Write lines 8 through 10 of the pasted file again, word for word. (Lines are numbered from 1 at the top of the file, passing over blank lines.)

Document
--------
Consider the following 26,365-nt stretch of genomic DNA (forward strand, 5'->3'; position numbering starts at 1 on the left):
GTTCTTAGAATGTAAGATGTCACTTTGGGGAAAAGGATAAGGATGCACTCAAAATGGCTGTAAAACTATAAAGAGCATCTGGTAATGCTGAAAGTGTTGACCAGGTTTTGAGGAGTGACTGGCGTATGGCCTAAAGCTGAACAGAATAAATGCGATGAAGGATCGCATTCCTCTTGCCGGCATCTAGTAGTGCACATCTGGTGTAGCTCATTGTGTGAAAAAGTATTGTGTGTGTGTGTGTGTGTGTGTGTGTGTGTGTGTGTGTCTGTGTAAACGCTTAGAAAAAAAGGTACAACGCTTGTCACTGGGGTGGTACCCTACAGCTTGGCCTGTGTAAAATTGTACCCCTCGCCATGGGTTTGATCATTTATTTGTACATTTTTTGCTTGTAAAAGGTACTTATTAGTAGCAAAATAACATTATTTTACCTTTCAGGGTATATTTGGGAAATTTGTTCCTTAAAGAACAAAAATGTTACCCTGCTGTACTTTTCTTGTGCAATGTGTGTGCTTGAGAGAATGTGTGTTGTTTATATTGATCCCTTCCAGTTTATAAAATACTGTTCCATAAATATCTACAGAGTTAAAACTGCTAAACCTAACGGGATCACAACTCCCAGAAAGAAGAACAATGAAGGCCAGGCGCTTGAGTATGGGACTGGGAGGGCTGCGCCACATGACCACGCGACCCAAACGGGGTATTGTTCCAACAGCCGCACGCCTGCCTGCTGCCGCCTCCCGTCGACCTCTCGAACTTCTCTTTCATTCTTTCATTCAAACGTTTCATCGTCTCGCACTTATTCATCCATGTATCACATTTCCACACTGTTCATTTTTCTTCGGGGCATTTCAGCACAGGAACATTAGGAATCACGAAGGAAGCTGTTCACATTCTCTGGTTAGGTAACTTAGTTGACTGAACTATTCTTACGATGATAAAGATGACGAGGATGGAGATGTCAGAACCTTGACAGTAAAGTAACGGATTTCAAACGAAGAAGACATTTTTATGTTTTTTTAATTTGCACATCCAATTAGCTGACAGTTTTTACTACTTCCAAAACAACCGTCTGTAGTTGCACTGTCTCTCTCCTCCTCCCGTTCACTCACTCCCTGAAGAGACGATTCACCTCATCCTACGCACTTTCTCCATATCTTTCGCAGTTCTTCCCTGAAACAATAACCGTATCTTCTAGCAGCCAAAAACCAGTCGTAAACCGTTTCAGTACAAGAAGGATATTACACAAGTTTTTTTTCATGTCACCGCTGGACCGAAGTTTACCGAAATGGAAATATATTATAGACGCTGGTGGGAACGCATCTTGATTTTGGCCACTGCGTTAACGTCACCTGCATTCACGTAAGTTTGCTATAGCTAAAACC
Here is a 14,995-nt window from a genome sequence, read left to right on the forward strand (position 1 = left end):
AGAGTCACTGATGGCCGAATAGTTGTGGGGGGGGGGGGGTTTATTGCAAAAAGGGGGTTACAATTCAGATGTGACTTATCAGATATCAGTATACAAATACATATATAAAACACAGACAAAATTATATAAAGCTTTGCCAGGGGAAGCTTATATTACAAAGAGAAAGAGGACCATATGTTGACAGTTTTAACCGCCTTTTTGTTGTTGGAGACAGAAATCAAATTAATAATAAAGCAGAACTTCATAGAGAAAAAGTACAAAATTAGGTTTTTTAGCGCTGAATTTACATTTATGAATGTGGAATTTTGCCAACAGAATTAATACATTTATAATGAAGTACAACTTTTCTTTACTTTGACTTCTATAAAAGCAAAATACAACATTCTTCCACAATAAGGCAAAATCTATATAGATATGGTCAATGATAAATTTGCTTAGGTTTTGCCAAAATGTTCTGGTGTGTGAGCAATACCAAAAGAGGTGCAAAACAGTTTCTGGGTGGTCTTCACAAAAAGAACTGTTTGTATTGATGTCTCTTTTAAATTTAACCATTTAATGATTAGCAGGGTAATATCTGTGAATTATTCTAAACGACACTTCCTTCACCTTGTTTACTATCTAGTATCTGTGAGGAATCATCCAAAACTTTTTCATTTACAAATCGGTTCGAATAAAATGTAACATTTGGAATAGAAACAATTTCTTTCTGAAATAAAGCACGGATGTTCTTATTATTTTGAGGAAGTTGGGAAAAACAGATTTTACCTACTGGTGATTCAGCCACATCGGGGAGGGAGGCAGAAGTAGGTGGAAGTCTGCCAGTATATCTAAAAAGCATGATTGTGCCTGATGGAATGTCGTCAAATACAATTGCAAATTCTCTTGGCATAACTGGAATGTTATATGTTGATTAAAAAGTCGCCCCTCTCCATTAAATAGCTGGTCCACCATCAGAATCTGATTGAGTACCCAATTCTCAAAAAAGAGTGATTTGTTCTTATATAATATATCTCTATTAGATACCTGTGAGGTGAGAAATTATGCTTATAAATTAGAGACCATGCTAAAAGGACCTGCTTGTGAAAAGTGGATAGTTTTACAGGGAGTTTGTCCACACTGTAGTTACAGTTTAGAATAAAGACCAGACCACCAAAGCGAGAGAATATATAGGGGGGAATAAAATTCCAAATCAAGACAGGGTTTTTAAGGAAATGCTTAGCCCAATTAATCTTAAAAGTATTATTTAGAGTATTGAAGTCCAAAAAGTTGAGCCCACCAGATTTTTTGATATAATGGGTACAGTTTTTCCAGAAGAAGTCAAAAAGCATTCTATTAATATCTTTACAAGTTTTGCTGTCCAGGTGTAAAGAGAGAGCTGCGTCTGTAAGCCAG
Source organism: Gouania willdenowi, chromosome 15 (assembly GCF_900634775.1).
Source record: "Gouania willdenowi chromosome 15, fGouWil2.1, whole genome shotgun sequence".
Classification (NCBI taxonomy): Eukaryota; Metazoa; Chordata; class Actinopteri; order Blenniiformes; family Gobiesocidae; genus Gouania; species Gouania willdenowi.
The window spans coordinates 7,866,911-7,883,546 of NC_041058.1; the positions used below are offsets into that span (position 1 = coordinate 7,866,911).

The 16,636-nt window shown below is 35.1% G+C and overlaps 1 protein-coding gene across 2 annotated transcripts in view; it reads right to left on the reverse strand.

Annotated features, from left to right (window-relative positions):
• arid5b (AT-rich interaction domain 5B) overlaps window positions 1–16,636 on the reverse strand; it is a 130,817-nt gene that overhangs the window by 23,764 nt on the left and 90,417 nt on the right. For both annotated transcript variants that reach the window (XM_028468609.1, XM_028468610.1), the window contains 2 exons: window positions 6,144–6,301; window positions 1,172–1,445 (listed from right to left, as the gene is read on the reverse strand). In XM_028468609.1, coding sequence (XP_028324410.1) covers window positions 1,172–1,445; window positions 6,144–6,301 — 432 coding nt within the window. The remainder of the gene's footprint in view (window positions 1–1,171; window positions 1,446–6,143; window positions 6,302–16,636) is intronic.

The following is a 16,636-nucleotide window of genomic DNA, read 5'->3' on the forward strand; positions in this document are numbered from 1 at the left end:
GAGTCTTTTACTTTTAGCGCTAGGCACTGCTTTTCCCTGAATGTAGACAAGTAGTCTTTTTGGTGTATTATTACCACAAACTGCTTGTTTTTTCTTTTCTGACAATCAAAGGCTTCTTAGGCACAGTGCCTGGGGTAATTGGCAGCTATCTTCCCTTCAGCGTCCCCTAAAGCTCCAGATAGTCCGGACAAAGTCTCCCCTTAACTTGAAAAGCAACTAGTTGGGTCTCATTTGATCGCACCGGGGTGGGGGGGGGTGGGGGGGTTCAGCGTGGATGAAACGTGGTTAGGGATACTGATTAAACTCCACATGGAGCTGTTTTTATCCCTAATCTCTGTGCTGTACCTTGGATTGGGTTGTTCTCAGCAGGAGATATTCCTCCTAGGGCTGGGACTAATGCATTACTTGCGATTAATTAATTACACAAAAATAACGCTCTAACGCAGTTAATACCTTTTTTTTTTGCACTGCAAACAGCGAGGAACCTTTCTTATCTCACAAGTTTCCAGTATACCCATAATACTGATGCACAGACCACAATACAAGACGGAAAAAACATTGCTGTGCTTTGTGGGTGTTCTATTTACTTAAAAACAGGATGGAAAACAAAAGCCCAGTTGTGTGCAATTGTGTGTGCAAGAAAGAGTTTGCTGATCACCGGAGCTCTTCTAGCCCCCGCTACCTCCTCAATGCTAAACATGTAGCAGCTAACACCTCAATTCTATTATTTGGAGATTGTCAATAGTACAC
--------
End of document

The window spans coordinates 7,866,911-7,883,546 of NC_041058.1; the positions used below are offsets into that span (position 1 = coordinate 7,866,911).

The 16,636-nt window shown below is 35.1% G+C and overlaps 1 protein-coding gene across 2 annotated transcripts in view; it reads right to left on the reverse strand.

Annotated features, from left to right (window-relative positions):